Panellist/s: Jonathan Gruss
Case No.: ELRC 1039-19/20 EC
Date of Award: 3 May 2021
In the ARBITRATION between:
NAPTOSA obo Erika Wylie (Applicant)
Department of Education – Eastern Cape & Others
Applicant’s representative: Adv Saayman
Applicant’s address: PO Box 34700,
Newton Park, Port Elizabeth
6055 Telephone: 041 364 0399
Telefax: 041 364 0259
Respondent’s representative: Mr Tsheko
Respondent’s address: Rubusana Building, NU1,
Telephone: 0437086244 & 0605238324
Email firstname.lastname@example.org & email@example.com
DETAILS OF HEARING AND REPRESENTATION
1. This dispute was referred for arbitration in terms of Section 191(5)(a)(iv) of the Labour Relations Act 66 of 1995 as amended (“the LRA”). The hearing was held initially via virtual platform of Zoom and also at the premises of the District Office at the Rubusana Building, NU1, Mdansane. The proceedings were electronically recorded and held on 17 February 2021, 18 March 2021, 19 March 2021 and 16 April 2021. The applicant, Erika Wylie was represented by Adv Saayman, an official from NAPTOSA, a registered trade union. The respondent, Department of Education: Eastern Cape was represented by Mr Tsheko, a Labour Relations Officer. The incumbent third party, Mr Mziwoxulu Mtalana appeared in person and conducted his own case. The SGB of Southernwood Primary School was represented by Mr Moji, the chairperson of the SGB. The parties agreed to submit written closing arguments on 23 April 2021.
ISSUE TO BE DECIDED
2. I am required to determine whether or not, the respondent, Department of Education: Eastern Cape committed an unfair labour practice as contemplated in terms of Section 186(2)(a) of the LRA in not appointing/ promoting the applicant, Erika Wylie as Principal at Southernwood Primary School.
3. In terms of narrowing of the issues at the commencement of the arbitration hearing, the parties agreed that the following were accepted as common cause facts, namely:
3.1 The applicant is currently employed as a Post Level 2 Head of Department at Southernwood Primary School and earns R361 092.00 per annum.
3.2 The post of principal, post number 153 was advertised in Bulletin 5/2019. Closing date for the submission of applications were 10 October 2019. The applicant applied on 3 October 2019. The advertisement did not provide for a full service school or make mention thereof. The school is a full service school that provides remedial support to learners.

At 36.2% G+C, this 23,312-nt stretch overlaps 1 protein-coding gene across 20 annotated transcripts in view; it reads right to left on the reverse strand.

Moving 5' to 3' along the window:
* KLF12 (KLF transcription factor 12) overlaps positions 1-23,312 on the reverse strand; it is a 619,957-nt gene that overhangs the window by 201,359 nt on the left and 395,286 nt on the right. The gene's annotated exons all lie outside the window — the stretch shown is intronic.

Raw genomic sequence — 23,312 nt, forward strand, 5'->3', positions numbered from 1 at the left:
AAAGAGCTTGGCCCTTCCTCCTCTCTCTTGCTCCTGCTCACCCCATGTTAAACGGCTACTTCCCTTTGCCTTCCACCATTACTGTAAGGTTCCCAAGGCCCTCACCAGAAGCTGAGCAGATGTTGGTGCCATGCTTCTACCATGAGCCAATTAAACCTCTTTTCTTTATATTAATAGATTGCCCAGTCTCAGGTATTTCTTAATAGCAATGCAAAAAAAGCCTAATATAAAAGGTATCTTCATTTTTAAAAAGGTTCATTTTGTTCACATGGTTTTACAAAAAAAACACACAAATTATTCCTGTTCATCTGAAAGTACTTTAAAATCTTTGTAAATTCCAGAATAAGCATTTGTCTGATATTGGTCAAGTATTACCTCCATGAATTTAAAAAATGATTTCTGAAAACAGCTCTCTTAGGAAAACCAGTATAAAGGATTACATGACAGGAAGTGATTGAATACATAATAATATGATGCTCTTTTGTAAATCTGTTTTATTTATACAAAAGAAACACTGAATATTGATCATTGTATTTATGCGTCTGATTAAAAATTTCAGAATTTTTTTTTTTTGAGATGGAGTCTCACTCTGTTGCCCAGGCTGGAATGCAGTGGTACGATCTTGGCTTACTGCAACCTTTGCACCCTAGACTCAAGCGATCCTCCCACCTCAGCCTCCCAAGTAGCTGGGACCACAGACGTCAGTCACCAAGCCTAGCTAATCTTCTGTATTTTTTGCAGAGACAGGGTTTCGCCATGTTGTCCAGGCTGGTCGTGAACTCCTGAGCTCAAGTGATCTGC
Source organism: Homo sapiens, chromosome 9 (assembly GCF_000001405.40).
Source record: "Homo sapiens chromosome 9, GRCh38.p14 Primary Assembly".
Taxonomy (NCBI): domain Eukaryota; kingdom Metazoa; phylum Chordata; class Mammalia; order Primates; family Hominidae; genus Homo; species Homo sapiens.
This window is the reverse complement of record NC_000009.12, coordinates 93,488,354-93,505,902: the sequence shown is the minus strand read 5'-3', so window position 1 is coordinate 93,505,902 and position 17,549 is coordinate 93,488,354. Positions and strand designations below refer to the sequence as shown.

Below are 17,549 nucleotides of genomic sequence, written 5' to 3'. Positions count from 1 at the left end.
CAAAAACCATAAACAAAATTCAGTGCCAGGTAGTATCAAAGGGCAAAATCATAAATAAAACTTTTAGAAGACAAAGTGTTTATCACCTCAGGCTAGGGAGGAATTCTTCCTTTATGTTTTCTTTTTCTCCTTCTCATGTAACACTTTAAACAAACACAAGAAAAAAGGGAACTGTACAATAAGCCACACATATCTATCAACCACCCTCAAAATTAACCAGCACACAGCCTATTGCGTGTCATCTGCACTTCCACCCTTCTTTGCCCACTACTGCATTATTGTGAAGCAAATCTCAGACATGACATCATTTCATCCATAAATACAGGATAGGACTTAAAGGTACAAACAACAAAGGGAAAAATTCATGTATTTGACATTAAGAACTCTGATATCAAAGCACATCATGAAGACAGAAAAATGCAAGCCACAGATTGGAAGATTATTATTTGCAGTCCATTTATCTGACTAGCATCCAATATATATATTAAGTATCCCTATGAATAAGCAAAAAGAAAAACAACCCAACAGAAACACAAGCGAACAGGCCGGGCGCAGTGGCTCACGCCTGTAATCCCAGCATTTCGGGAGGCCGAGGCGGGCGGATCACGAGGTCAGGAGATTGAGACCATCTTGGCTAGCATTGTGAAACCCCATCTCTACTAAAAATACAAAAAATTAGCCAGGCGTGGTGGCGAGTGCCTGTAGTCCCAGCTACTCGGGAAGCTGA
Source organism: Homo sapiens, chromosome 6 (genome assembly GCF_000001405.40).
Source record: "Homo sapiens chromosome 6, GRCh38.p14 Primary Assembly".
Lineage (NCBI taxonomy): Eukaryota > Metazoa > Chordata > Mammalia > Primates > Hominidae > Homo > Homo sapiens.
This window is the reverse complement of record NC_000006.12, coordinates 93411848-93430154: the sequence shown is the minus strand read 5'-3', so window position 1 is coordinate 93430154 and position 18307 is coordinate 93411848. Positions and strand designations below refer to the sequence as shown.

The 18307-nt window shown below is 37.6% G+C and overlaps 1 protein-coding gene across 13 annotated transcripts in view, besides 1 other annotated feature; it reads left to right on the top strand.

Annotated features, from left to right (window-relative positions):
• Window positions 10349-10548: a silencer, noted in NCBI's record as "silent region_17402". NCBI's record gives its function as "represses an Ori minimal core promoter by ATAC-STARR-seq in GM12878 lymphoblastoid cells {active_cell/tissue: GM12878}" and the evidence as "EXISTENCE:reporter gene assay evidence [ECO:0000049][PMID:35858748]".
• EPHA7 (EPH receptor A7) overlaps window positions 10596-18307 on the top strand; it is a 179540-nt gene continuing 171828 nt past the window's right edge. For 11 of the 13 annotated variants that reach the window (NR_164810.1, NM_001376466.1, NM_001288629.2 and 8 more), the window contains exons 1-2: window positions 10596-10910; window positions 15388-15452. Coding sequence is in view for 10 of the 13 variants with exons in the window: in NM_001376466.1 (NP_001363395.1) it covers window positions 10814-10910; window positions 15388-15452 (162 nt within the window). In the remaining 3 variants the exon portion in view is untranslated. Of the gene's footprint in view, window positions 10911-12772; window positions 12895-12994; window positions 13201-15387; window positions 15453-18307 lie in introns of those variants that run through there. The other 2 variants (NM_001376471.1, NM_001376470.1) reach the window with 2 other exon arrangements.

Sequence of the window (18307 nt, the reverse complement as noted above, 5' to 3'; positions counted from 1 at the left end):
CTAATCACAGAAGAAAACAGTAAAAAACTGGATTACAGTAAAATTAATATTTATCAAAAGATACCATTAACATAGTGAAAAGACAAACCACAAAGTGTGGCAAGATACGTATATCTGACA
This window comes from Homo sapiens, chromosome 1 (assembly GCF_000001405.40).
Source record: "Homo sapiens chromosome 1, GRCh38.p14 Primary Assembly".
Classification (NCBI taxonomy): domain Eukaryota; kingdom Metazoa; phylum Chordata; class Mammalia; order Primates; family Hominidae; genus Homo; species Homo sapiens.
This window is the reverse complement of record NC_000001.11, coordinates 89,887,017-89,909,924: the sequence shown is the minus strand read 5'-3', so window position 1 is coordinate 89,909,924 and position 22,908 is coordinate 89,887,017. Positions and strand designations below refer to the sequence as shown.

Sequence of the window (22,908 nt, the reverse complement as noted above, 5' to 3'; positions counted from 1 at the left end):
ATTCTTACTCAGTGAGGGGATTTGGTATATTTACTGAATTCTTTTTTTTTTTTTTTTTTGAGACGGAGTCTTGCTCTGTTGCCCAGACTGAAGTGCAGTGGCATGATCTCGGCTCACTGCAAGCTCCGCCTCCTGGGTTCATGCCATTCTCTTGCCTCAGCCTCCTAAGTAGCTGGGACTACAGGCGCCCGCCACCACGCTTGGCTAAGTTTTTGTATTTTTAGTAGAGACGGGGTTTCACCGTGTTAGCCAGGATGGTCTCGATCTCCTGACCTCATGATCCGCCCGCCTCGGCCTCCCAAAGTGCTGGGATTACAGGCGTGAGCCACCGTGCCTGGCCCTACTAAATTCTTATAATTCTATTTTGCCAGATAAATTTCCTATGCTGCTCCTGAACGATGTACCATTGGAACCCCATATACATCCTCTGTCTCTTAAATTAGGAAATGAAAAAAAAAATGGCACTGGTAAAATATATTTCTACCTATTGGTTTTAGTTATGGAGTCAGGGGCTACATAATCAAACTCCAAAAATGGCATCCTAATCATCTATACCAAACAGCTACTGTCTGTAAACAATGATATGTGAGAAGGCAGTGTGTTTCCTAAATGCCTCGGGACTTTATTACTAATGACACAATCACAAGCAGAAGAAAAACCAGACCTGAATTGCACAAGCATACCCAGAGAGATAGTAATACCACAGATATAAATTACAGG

3.3 Both the applicant and the incumbent, Mr Mtalana were shortlisted and interviewed for the advertised post. The incumbent was ranked number 1 and the applicant was ranked number 4 by the interview panel and the SGB recommended the incumbent who was appointed to the post on 19 December 2020 and who took up his post on 24 February 2020.
3.4 The applicant seeks for the appointment of the incumbent to be set-aside and that the post be re-advertised with a new interview panel appointed alternatively she seeks compensation.
4. The applicant claims that the incumbent did not qualify to be placed at a full service school as a principal and he misled the interview panel indicating that he had experience.
SURVEY OF EVIDENCE AND ARGUMENT
5. This is a brief summary of evidence considered as provided for in terms of Section 138(7)(a) of the Act relevant to the dispute at hand and does not reflect all the evidence and arguments heard and considered in deciding this matter.
6. The Applicant testified under oath to the following effect.
6.1 She has 36 years’ experience in teaching and 9 years as a remedial teacher at a Special Needs School. She had been employed as educator at Southernwood Primary School for 9 years. She is also an HOD (subject) and assists teachers with different curriculums. She also assists teachers from other schools and is the chairperson of the admission committee.